It was a record year for dairy production over the 2019/20 season, despite a decline in cow numbers, DairyNZ said.
DairyNZ and Livestock Improvement Corp (LIC) statistics showed that New Zealand dairy companies processed 21.1 billion litres of milk containing 1.90 billion kg of milksolids (kgMS), up 0.6 per cent from the previous season.
The higher production coincides with higher prices for farmers, with Fonterra this month lifting the mid-point of its forecast milk price range to $7.00/kgMS from $6.80.
Average milk production per cow also increased from 381kgMS last season to 385kgMS this season, while the latest count showed that New Zealand has 4.921 million milking cows – a decrease of 0.5 per cent from the previous season.
This was again down from peak cow numbers in 2014/15 of more than 5 million.
DairyNZ chief executive Tim Mackle said record milksolids production per cow was achieved despite cow numbers continuing to remain relatively stable, as farmers place more focus on cow productivity and environmental efficiency.
"The commitment by our farmers to improve the quality of their herds to drive better productivity and sustainability outcomes is good news," Mackle said in a statement.
"While some of our key sectors have been hit hard by Covid-19, our dairy sector has proven extremely resilient through this period of uncertainty and is well-positioned to continue playing a key role in contributing to New Zealand's economy," he said.
The dairy sector directly employs 50,000 people and earns New Zealand roughly $20b in exports per year.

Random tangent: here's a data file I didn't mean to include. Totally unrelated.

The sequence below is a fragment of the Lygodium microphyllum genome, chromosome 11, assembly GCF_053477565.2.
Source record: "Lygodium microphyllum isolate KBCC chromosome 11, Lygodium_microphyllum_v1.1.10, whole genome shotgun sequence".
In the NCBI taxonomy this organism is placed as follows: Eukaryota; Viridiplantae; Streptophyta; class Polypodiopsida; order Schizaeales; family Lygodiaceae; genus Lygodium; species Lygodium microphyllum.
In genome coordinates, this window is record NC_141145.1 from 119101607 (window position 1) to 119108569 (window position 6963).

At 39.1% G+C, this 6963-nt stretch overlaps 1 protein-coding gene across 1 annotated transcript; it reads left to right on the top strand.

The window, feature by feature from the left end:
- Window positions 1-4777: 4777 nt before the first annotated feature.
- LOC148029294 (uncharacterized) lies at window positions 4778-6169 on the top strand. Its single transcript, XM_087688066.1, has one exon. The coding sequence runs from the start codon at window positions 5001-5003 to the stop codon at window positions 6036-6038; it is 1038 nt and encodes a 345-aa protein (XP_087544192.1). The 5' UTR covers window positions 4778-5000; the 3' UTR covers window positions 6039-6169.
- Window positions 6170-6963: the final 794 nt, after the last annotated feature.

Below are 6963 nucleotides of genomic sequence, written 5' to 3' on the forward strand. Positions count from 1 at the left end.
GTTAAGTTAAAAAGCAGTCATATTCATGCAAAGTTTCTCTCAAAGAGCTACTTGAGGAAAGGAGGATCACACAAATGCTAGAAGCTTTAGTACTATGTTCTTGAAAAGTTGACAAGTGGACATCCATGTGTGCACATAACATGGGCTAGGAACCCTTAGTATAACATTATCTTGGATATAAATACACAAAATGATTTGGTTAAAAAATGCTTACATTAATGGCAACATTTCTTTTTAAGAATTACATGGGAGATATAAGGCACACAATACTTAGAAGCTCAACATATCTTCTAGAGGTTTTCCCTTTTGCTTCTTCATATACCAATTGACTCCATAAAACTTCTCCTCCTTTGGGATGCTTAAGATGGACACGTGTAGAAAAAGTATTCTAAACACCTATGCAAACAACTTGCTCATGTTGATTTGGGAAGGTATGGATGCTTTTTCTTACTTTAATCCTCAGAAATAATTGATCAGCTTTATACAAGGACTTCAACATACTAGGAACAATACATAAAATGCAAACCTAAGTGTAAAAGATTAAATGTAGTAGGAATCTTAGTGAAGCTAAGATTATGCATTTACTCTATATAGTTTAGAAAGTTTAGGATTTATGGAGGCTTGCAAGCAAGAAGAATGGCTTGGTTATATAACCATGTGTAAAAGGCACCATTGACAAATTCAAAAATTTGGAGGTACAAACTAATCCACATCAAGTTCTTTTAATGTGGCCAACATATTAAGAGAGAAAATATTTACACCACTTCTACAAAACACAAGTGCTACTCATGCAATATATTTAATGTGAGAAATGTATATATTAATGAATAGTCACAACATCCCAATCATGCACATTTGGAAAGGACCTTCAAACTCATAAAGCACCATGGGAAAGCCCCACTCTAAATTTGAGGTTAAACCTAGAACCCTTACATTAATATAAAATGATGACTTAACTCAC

This year's dairy cow census also showed New Zealand dairy farmers are continuing to draw on a range of tools to ensure their cows are year-on-year more efficient at converting grass into milk.
LIC chief executive Wayne McNee said the focus on cow quality was evident in the increasing uptake of herd improvement services.
Artificial breeding is another tool used by Kiwi dairy farmers to increase cow productivity.
McNee said interest in the highest genetic merit animals continued to grow year-on-year, with farmers investing in the latest artificial breeding technologies.
Early this month, dairy giant Fonterra lifted the mid-point of a narrowed milk price forecast to $7.00/kgMS from the previous mid-point of $6.80, driven by demand out of China.
The co-op also raised its first-quarter normalised earnings and kept to its 2020/21 earnings forecast of 20 to 35 cents per share.
Fonterra's new milk price range is $6.70 to $7.30/kgMS, from a previous range of $6.30 to $7.30/kgMS.